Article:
Biological significance[edit]

MPST is expressed in a number of tissues, including kidney, liver, lung, heart, muscle, spleen, and brain.[9][10][11]

3-Mercaptopyruvate (3-MP), along with α-ketoglutarate, is derived from cysteine by the action of an aminotransferase. Thus MPST may participate in cysteine degradation.

Biomedical[edit]

Hydrogen sulfide production[edit]

H2S is produced from MPST (as well as by cystathionine-γ-lyase).[6][1] MPST generates H2S in coronary artery, mediating its effects through direct modulation of NO, namely vasodilation. This has important implications for H2S-based therapy in healthy and diseased coronary arteries.[8]

Mercaptolactate-cysteine disulfiduria[edit]

Deficiency in MPST has been found related to mercaptolactate-cysteine disulfiduria, a rare inheritable disorder associated with oversecretion of mercaptolactate-cysteine disulfide in urine.[12] Immunoreactivity for MPST was detected in malignant uroepithelium and muscular layer of bladder cancer samples. Protein levels and catalytic activities of MPST increased with the increase of malignant degrees in human bladder tissues and human urothelial cell carcinoma of bladder (UCB) cell lines and this may promote the application of MPST novel enzymes to UCB diagnosis or treatment.[13]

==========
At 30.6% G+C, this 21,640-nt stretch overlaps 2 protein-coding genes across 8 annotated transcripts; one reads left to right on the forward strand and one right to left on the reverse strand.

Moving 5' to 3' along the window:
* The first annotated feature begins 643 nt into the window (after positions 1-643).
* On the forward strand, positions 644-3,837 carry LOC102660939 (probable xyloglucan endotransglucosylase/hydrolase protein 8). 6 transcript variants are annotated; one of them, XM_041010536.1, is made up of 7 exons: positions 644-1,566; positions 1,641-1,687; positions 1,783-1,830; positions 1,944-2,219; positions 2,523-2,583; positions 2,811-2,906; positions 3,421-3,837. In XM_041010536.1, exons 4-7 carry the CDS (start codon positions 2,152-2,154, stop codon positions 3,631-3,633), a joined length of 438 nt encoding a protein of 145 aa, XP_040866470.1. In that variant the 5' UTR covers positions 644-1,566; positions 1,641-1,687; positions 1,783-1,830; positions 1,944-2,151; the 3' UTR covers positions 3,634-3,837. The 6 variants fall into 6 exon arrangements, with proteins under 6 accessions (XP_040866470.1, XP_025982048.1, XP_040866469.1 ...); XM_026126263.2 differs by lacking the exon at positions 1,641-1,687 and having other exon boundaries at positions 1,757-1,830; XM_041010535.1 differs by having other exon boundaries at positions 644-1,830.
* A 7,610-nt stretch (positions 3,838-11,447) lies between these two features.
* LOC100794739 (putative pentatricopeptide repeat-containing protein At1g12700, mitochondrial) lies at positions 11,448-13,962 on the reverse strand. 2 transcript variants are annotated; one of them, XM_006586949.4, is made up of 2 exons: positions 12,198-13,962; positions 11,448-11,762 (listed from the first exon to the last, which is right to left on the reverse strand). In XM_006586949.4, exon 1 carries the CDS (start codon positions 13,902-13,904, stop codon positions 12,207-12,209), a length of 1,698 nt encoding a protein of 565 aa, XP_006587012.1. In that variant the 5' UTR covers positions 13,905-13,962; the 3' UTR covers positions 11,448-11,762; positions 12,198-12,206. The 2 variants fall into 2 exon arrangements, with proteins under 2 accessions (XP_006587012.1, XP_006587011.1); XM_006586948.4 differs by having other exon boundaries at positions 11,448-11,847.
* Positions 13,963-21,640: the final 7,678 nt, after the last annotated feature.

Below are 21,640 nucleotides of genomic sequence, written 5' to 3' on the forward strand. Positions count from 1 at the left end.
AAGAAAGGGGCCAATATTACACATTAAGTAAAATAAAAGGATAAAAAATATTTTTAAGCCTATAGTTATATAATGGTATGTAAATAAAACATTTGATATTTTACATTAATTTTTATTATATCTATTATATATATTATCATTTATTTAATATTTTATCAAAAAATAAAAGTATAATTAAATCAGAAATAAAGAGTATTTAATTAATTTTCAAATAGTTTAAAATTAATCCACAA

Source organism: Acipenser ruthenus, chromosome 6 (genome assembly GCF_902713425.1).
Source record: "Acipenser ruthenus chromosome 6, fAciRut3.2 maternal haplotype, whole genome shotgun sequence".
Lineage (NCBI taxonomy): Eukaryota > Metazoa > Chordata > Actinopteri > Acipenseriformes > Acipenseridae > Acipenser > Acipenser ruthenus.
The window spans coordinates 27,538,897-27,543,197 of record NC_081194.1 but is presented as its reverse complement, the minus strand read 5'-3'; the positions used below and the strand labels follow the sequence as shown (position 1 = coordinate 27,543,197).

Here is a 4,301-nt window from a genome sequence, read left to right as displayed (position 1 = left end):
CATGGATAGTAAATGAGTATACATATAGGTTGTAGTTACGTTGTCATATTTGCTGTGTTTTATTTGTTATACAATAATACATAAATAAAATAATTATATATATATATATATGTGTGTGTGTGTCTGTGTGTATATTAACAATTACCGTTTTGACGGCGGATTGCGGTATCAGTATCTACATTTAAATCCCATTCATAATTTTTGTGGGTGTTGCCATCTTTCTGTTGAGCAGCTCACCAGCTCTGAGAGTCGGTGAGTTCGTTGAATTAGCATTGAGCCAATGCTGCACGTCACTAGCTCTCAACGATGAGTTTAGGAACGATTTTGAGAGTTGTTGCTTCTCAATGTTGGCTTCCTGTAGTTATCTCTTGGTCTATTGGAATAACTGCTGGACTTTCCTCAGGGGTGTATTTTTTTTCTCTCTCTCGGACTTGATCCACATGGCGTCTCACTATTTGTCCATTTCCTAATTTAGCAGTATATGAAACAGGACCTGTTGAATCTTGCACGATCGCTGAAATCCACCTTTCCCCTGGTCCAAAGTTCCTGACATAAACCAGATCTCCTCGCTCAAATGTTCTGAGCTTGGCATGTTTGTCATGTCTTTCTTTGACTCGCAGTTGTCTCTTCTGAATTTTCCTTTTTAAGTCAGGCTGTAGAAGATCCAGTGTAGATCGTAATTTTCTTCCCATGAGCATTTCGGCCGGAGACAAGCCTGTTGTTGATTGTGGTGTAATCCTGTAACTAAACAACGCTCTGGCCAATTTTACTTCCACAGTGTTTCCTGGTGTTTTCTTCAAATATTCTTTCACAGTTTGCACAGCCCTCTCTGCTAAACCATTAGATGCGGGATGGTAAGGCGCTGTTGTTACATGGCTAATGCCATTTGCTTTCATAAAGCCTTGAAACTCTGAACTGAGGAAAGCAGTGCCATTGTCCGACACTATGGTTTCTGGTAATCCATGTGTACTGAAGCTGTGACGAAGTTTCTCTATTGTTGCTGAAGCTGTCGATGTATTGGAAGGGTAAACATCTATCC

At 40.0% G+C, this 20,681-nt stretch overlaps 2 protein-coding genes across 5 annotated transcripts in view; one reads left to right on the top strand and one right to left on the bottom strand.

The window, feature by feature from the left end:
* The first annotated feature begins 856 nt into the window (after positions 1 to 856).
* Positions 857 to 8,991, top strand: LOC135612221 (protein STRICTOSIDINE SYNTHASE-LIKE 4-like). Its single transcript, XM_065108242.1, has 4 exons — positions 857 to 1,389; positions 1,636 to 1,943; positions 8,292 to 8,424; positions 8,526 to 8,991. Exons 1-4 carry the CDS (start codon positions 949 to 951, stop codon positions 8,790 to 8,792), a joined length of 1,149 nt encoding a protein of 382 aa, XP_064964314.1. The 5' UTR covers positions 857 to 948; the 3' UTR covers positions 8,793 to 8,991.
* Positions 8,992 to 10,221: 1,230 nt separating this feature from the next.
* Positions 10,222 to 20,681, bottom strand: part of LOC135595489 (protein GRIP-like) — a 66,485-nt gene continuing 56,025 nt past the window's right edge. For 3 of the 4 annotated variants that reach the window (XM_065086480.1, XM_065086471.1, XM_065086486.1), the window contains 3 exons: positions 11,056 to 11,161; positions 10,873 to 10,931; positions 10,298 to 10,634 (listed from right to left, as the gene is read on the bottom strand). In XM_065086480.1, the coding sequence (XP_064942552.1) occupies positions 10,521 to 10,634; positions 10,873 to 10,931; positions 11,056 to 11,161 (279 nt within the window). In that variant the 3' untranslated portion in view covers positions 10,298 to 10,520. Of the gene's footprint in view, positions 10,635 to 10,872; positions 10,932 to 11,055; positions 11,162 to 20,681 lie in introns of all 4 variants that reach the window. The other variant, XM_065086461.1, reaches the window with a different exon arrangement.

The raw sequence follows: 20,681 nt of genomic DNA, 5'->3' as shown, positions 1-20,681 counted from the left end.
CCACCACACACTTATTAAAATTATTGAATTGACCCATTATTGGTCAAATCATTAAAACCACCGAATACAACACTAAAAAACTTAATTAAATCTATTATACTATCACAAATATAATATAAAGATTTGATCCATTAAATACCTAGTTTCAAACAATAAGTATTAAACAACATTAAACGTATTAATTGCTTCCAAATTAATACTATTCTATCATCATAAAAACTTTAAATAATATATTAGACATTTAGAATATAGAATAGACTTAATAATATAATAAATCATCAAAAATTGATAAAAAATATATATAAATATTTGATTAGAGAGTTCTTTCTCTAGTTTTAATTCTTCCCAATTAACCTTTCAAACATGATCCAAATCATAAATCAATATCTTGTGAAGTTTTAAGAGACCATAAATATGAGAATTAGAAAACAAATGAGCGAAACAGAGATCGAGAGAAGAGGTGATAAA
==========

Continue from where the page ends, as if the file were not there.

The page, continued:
References[edit]

  1. ^ a b Yadav PK, Yamada K, Chiku T, Koutmos M, Banerjee R (2013). "Structure and kinetic analysis of H2S production by human mercaptopyruvate sulfurtransferase". The Journal of Biological Chemistry. 288 (27): 20002–13. doi:10.1074/jbc.M113.466177. PMC 3707699. PMID 23698001.
  2. ^ a b "Entrez Gene: MPST mercaptopyruvate sulfurtransferase".
  3. ^ a b Patterson SE, Moeller B, Nagasawa HT, Vince R, Crankshaw DL, Briggs J, Stutelberg MW, Vinnakota CV, Logue BA (2016). "Development of sulfanegen for mass cyanide casualties". Annals of the New York Academy of Sciences. 1374 (1): 202–9. doi:10.1111/nyas.13114. PMC 4940216. PMID 27308865.
  4. ^ Pallini R, Guazzi GC, Cannella C, Cacace MG (October 1991). "Cloning and sequence analysis of the human liver rhodanese: comparison with the bovine and chicken enzymes". Biochemical and Biophysical Research Communications. 180 (2): 887–93. doi:10.1016/S0006-291X(05)81148-9. PMID 1953758.
  5. ^ a b Nagahara N, Okazaki T, Nishino T (July 1995). "Cytosolic mercaptopyruvate sulfurtransferase is evolutionarily related to mitochondrial rhodanese. Striking similarity in active site amino acid sequence and the increase in the mercaptopyruvate sulfurtransferase activity of rhodanese by site-directed mutagenesis". The Journal of Biological Chemistry. 270 (27): 16230–5. doi:10.1074/jbc.270.27.16230. PMID 7608189.
  6. ^ a b Shibuya N, Mikami Y, Kimura Y, Nagahara N, Kimura H (November 2009). "Vascular endothelium expresses 3-mercaptopyruvate sulfurtransferase and produces hydrogen sulfide". Journal of Biochemistry. 146 (5): 623–6. doi:10.1093/jb/mvp111. PMID 19605461.
  7. ^ Vachek H, Wood JL (January 1972). "Purification and properties of mercaptopyruvate sulfur transferase of Escherichia coli". Biochimica et Biophysica Acta. 258 (1): 133–46. doi:10.1016/0005-2744(72)90973-4. PMID 4550801.